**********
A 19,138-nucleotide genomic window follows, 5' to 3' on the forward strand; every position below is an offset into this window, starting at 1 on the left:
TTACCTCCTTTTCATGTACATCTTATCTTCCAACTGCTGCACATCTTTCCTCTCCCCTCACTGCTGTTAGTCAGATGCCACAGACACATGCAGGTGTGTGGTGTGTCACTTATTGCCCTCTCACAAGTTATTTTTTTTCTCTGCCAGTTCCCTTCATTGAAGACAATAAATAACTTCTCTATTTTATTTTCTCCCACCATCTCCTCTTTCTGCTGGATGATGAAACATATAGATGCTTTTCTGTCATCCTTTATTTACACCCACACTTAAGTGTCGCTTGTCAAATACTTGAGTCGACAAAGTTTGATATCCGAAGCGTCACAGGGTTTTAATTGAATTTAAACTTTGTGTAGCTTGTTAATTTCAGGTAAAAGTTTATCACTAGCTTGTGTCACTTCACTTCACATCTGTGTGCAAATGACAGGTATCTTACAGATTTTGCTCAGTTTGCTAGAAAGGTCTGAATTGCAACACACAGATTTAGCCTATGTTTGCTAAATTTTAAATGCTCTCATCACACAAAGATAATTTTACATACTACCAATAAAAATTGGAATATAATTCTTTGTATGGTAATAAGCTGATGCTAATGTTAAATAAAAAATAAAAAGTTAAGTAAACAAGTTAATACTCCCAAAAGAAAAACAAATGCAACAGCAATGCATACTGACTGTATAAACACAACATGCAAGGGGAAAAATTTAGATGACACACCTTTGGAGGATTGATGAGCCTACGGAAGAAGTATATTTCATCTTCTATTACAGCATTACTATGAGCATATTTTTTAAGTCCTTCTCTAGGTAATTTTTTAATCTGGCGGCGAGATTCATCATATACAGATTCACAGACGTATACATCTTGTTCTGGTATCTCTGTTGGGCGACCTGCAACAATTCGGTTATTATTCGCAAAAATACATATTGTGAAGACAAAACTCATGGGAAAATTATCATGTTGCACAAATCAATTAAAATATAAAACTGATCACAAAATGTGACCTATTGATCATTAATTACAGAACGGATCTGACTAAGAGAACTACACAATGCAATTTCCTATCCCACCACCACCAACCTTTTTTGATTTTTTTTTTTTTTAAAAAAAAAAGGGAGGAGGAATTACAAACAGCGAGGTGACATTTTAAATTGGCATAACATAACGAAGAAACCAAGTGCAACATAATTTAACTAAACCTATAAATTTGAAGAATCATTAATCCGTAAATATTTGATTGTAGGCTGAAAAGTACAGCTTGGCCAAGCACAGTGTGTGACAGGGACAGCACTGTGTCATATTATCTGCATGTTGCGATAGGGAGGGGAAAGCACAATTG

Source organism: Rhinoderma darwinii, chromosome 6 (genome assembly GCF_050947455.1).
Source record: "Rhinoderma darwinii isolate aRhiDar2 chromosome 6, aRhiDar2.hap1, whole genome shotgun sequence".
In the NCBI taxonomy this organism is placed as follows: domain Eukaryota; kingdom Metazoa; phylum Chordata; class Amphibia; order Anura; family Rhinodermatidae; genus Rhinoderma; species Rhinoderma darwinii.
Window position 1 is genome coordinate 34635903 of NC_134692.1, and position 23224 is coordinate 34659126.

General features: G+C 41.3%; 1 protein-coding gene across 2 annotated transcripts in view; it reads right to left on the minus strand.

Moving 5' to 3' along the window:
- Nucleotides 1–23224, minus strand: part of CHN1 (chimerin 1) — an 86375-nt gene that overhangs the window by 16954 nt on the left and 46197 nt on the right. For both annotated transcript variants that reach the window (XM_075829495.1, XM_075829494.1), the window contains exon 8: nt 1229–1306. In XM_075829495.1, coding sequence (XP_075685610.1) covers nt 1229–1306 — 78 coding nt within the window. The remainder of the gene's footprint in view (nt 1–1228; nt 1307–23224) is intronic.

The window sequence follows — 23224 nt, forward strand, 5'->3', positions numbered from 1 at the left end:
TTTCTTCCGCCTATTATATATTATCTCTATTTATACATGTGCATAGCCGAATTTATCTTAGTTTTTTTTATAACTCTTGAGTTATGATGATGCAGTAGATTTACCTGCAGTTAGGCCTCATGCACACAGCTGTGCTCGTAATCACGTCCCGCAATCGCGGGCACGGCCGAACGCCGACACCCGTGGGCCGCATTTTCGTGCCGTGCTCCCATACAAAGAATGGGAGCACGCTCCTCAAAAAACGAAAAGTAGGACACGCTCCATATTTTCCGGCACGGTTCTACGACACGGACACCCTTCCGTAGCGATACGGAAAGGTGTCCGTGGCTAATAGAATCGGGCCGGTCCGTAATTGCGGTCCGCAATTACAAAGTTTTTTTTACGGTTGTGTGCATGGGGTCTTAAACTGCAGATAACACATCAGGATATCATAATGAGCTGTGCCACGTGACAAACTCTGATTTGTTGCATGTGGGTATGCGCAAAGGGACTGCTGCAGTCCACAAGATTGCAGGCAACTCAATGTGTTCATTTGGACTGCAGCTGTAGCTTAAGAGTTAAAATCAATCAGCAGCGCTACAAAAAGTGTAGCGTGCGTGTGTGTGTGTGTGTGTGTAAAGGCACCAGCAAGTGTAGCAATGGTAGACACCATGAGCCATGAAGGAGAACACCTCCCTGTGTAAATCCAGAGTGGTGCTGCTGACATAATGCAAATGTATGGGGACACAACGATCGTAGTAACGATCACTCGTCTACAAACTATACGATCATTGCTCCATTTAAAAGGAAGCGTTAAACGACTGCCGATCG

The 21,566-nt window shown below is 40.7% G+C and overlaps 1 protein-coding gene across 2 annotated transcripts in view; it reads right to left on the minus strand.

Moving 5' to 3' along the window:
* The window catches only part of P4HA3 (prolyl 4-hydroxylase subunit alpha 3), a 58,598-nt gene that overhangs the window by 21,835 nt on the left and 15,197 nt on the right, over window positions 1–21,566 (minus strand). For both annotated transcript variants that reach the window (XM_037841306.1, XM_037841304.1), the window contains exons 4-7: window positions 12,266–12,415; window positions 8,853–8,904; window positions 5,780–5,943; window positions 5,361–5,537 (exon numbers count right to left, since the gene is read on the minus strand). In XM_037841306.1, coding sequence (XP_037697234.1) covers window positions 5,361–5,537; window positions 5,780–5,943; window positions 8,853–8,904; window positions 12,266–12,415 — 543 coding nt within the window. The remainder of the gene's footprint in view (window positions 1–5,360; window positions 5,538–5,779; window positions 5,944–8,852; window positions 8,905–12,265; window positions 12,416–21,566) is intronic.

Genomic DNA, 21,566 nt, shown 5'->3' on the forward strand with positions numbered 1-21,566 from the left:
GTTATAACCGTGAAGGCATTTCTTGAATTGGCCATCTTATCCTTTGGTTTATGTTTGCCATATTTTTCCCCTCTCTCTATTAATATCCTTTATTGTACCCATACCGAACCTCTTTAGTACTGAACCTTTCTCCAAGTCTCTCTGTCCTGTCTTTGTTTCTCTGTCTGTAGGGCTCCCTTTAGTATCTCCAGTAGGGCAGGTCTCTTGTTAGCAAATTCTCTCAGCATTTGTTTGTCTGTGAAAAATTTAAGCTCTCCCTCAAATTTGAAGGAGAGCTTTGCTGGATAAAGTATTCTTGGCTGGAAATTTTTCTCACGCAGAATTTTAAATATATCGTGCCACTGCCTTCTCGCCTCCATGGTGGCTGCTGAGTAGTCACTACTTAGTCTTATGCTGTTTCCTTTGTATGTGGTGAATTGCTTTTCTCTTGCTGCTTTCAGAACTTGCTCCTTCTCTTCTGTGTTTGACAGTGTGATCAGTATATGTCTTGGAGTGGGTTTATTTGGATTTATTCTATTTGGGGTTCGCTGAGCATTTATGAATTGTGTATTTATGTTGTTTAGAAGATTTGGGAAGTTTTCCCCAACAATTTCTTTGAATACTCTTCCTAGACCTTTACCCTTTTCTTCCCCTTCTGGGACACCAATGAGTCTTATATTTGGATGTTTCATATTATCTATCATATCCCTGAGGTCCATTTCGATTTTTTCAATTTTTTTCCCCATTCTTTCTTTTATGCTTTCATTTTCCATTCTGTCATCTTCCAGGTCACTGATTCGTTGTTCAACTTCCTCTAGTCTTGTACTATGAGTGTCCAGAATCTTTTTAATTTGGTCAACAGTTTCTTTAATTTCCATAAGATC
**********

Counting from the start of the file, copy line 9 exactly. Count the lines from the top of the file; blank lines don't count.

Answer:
- Nucleotides 1–23224, minus strand: part of CHN1 (chimerin 1) — an 86375-nt gene that overhangs the window by 16954 nt on the left and 46197 nt on the right. For both annotated transcript variants that reach the window (XM_075829495.1, XM_075829494.1), the window contains exon 8: nt 1229–1306. In XM_075829495.1, coding sequence (XP_075685610.1) covers nt 1229–1306 — 78 coding nt within the window. The remainder of the gene's footprint in view (nt 1–1228; nt 1307–23224) is intronic.